Australian energy supplier AGL has announced a $10 million investment in smart home startup August Home, touted as a strategic move to enter the connected home market.
AGL executive general manager for New Energy Elisabeth Brinton said on Thursday the $10 million investment is part of a broader innovation strategy, allowing insight and access to new connected home technology.
"Our investment provides us with an opportunity to participate in, learn, and help shape the emergence of this new, exciting technology and bring it to Australian consumers," Brinton said in a statement.
"We see August Home as the front door of the connected home. It can help consumers improve their lifestyle, provide convenience and in-home security by enabling them to monitor what's happening at their front door and manage access to their homes, all controlled via their smartphones no matter where they are."
The $10 million from AGL is part of August Home's $25 million Series C round. Existing investors Bessemer Venture Partners, Comcast Ventures, Maveron, and Qualcomm Ventures participated in the round, as well as new investors Liberty Mutual and European private equity fund SPDG.
The latest funding takes the total raised by August Home to $75 million.
"We know the connected home is a major area of interest for our customers and we're focused on how we can give our customers greater control of their energy management," Brinton added. "As we continue to innovate, we're thinking of the home as a whole ecosystem -- connected by smart technology. For us, this is just the beginning."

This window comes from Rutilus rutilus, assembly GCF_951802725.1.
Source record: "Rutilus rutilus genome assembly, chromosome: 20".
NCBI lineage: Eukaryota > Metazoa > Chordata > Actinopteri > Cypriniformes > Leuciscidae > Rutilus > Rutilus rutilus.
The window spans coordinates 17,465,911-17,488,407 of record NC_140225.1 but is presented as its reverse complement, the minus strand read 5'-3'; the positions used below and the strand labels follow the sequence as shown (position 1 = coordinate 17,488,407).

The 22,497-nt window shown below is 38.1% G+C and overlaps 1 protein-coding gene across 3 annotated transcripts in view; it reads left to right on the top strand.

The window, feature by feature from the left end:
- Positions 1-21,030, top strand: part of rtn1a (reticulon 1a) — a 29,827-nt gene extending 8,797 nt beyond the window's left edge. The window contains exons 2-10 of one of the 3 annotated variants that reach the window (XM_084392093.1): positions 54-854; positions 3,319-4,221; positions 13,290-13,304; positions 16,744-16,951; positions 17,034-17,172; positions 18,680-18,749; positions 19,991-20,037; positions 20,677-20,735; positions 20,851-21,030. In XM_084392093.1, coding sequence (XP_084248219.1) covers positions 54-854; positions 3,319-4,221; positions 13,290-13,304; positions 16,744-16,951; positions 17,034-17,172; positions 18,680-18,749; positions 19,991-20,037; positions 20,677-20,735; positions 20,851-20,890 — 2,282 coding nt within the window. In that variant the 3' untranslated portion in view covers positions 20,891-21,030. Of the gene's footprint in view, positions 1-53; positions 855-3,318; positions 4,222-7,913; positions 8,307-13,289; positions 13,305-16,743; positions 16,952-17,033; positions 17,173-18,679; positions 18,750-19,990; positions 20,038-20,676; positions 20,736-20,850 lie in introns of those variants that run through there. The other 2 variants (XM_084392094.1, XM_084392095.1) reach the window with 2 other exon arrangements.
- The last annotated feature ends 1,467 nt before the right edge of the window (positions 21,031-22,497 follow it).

Earlier this month, Alphabet's Nest Labs launched in Australia, making its smart smoke and carbon monoxide alarm, indoor and outdoor security cameras, and subscription-based footage viewing service Nest Aware available via online services comparison provider iSelect.
Speaking at Nest's launch in Sydney, iSelect MD and CEO Scott Wilson said his company helps Australians with insurance products for when things go wrong, and that offering safety and security products allows iSelect to move closer to the source to avoid the problem in the first place.
"iSelect started out as a disruptor ... so what we're doing with Nest and our core partners is about how do we disrupt the next phase for our customers and bring them better value," Wilson explained. "There will be a series of products that we will launch, such as with Energy Australia later this month -- we're working with 110 companies to bring innovative solutions to market."
Energy Australia is making its own smart play, investing AU$9.3 million in Brisbane-based Redback Technologies to help the solar energy startup accelerate the development of a new technology that will allow Australians to have greater control over their energy consumption, save costs, and contribute to the reduction of carbon emissions.
The Redback Generation 2 Smart Hybrid Solar Inverter System -- which EnergyAustralia promotes to its 1.7 million customers -- can be run remotely from a smartphone or through Redback's cloud-enabled intelligent system called the Ouija Board. It is also battery and solar panel agnostic, which means it works with existing systems.
Hosted on Microsoft's Azure IoT Suite, Redback's solar solution uses machine learning to gather intelligence over time, learning from user preferences as well as drawing data from external factors such as the weather.